The was followed by the lower priced the Esprit two seat Coupe, and the Lotus which won the Rally in 1981. Then in 1982 the shattering news that Chapman had died at the age of only 54. To of those interested in historic cars that was the end of the era, and Lotus withdrew from 1 in 1995.

Group Lotus to be a leading figure in the world of engineering, and recent success the Elise has done much to their deserved prestige.

The Years in F1

In 1965 the team won F1 championships, the Indy 500, the Tasman series and the British and F2 titles. In fact, Jim Clark led lap of every race that he that year and scored points. Just five after their first F1 Lotus were indisputably the team in the world.

They win the Tasman series again in and 1968.

Their 1966 was hampered by uncompetitive BRM engines, switched from Coventry that year. But the following bought a return to form a new chassis design and a new engine The Lotus 49 was another seminal It won first time out in 1967, reliability issues prevented it taking the title that It took the idea of stressed a step further, using the as stressed member (in other the wheels and rear wing connected directly to the engine.

was no rear bodywork). Doing with the rear bodywork on weight, and the air was so turbulent by the time it had over the whole car that the — rear aerodynamics was having little effect As a side-effect, this also the best possible view of the DFV engine, which would go on to win races than any other The Ford was the first engine to be by the manufacturer for the team. Again, all motorsport engines are now built way.

Wings and slick appeared around this but were not developed by any F1 team. were virtually the only technical advances of this not made by Lotus.

Like the 25, the 49 was known as much for its good looks as for its performance on the (though those looks marred in later seasons by the of unsightly wings). To cap a superlative the Jim Clark/Graham Hill driver was one of the strongest ever.

The Ford-Cosworth proved so powerful that the F1 asked Chapman to make it to other teams from onwards, as otherwise there be no serious competition. For nearly 20 afterwards, aside from and BRM, all race-winning teams off-the-shelf Ford Cosworth Only the arrival of the turbo era displaced it.

Jim Clark and Driver

Scottish ex-farmer Jim Clark was an part of the Lotus team this period. He was possibly the naturally talented racing ever. He won two F1 titles before in an F2 race in 1968. Lotus was the team he ever drove and he was one of Chapman’s closest friends; the two personalities seemed to match. his prowess, Clark never won at regarded by many as the circuit tests a driver’s skill the

In part this is because, as above, he missed the Monaco Prix several times to in the Indy 500. Chapman was by Clark’s death, and considered the team. Only Graham strong leadership and championship-winning held the team together.

Rindt also died at the of a Lotus (uniquely, he became posthumously in 1970), as did Alan These events — and Moss’ near-fatal crash in one of cars — affected profoundly, though probably to the same extent as Clark’s Long after Moss was to laugh off his injuries, Chapman be moved to anger by any light-hearted to the incident.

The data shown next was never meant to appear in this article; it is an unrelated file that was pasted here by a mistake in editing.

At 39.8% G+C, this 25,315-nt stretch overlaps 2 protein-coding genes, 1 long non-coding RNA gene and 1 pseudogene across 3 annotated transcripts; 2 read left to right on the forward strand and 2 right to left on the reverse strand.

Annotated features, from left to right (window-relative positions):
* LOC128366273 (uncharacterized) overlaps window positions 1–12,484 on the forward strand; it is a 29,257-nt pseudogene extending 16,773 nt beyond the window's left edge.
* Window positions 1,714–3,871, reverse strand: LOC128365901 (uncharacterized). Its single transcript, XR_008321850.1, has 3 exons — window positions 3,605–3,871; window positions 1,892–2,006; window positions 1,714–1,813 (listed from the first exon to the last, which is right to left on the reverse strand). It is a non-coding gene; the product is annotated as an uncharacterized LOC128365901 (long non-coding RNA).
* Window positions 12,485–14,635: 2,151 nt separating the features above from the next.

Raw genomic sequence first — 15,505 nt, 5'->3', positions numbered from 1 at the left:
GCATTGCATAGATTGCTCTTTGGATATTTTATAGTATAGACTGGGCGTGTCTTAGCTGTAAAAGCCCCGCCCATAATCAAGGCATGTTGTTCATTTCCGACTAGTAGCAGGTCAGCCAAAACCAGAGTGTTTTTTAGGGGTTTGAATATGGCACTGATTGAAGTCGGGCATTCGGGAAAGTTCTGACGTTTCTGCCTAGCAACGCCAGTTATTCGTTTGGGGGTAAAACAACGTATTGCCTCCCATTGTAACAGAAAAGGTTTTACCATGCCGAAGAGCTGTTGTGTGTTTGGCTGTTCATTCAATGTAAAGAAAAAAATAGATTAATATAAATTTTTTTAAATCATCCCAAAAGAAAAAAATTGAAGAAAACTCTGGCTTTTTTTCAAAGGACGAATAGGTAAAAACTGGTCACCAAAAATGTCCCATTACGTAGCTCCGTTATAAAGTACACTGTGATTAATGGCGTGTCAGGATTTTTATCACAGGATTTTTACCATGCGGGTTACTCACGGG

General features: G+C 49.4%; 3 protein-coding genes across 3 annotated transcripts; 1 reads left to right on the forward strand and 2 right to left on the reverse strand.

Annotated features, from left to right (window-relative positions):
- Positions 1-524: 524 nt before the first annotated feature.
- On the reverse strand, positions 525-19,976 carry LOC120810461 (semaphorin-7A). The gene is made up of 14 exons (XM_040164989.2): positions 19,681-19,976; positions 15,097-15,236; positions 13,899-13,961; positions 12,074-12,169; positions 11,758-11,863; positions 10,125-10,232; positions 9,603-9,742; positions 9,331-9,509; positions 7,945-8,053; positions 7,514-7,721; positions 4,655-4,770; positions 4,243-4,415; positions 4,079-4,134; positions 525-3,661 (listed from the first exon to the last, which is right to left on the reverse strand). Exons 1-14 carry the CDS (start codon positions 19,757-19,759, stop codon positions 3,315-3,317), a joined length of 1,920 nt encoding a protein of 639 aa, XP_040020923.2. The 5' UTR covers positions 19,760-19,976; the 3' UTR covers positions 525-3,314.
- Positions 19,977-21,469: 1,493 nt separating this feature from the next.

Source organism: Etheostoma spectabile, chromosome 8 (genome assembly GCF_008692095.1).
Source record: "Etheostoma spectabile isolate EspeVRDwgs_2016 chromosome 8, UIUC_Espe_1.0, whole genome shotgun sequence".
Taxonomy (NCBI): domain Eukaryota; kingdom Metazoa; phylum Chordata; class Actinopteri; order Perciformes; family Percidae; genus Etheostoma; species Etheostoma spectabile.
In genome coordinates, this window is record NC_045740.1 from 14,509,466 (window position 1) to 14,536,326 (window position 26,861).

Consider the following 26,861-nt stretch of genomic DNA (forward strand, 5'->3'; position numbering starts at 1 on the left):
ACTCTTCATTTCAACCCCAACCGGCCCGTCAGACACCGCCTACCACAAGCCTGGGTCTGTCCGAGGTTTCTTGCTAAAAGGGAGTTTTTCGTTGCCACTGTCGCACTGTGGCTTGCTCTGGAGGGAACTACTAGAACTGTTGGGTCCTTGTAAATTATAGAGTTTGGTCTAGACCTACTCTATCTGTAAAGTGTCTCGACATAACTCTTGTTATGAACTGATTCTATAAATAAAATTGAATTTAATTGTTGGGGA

Team Colours and

When Lotus first Formula 1, every car ran in its national For British cars like that meant British Green. The teams differentiated by using different shades, or by coloured stripes.

The Lotus colours were therefore with a yellow stripe the centre of the car.

Sponsorship at time was limited to a few oil and tyre paying the teams to be able to say their products were When the rules were Chapman was the first to repaint his car in his sponsor’s colours — the Leaf tobacco brand. was to be the start of a long association F1 and tobacco money, and all race now run in sponsors’ colours.

Lotus Electric Cars

In the late Lotus switched brands to Player Special. Their livery became one of the most in sports sponsorship history. also became the first to name his cars after his insisting that they be as John Player Special

Again, this practice has standard throughout all formulae of

LOTUS ROAD CARS

not being the race team, Cars occasionally entered in sports events. Here Lotus ingenuity was in evidence. The cars were the first to use headlamps for aerodynamic efficiency. The strut (essentially a McPherson used on the rear suspension) is now a suspension design, though it has in terms of height and side-load.

The ‘backbone’ layout (a central with the bodywork radiating it) remains one of the most efficient designs, giving superb

Following is a list of some of the Lotus road-cars.

The Lotus VI was the production car from Lotus, it predated the formation of Lotus as a separate company. It used a small Ford engine and bodywork to be fast and nimble.

The Lotus 7 . not to be confused with the VII, was based on the Lotus XI. It was by Lotus between 1957 and when the rights to production sold to Caterham, who still it as the Caterham 7. This was the first kit and became the basis of most kit cars. The ‘kit car’ was Lotus first — than selling a car, sold all the parts for the car, instructions on how to assemble it.

This both labour costs and and was possible because of the Lotus philosophy — sports from a standard engine and design.